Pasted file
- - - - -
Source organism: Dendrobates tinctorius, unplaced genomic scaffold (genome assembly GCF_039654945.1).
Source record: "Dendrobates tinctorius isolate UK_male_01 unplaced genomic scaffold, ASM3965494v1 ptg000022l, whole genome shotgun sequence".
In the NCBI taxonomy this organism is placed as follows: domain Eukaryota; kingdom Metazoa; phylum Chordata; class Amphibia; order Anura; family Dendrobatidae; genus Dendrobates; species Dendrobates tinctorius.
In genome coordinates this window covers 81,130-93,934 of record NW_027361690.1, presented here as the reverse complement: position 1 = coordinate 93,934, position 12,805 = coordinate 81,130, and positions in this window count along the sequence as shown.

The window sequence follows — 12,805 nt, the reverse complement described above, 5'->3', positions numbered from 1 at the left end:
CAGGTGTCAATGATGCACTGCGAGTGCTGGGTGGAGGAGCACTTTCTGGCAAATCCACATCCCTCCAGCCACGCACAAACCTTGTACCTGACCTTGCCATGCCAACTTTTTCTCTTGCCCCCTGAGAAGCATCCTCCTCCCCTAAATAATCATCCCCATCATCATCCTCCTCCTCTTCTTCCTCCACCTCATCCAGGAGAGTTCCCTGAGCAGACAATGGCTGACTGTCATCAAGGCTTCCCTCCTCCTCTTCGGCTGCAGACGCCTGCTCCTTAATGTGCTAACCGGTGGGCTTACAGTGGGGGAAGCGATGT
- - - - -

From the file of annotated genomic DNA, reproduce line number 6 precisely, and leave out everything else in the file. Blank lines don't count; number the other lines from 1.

CAGGTGTCAATGATGCACTGCGAGTGCTGGGTGGAGGAGCACTTTCTGGCAAATCCACATCCCTCCAGCCACGCACAAACCTTGTACCTGACCTTGCCATGCCAACTTTTTCTCTTGCCCCCTGAGAAGCATCCTCCTCCCCTAAATAATCATCCCCATCATCATCCTCCTCCTCTTCTTCCTCCACCTCATCCAGGAGAGTTCCCTGAGCAGACAATGGCTGACTGTCATCAAGGCTTCCCTCCTCCTCTTCGGCTGCAGACGCCTGCTCCTTAATGTGCTAACCGGTGGGCTTACAGTGGGGGAAGCGATGT